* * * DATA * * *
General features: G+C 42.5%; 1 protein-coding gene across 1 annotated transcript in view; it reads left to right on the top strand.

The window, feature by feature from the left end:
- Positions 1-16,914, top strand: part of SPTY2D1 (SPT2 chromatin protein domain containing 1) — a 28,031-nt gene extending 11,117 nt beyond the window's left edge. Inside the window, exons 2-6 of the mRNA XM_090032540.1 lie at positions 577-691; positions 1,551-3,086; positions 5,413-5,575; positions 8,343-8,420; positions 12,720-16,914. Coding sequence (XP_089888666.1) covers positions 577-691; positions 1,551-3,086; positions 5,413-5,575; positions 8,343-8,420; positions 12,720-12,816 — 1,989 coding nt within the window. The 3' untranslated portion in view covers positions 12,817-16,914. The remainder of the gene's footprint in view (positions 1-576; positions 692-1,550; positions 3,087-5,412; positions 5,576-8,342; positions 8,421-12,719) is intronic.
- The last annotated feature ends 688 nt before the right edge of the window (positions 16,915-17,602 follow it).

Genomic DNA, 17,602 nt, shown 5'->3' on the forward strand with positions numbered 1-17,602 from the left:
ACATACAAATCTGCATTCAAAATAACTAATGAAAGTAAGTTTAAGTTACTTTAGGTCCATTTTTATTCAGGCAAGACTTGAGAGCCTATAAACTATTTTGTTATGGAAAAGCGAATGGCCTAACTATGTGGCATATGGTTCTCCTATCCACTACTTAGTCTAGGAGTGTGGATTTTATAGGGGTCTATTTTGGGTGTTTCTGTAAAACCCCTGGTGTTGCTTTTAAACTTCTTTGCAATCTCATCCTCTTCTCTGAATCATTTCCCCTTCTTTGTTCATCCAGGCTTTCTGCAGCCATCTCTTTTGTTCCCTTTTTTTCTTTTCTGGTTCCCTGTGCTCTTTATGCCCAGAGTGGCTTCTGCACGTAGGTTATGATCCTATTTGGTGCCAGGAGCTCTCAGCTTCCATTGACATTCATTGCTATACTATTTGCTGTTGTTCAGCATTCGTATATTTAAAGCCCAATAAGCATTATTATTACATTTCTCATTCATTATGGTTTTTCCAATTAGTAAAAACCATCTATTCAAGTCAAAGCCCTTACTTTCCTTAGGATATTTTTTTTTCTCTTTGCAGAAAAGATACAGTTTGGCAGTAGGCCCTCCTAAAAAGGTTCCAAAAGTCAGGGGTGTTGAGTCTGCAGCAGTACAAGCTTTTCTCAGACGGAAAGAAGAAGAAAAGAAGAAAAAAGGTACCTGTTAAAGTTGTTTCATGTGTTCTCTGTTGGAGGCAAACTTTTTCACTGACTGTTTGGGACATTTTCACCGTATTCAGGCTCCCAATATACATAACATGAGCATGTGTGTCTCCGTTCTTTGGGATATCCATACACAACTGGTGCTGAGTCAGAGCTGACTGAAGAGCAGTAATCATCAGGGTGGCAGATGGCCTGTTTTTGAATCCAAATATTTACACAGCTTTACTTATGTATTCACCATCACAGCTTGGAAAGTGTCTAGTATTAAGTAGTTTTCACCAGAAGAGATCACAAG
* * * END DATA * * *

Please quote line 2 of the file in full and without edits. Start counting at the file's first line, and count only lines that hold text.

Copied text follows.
The window, feature by feature from the left end: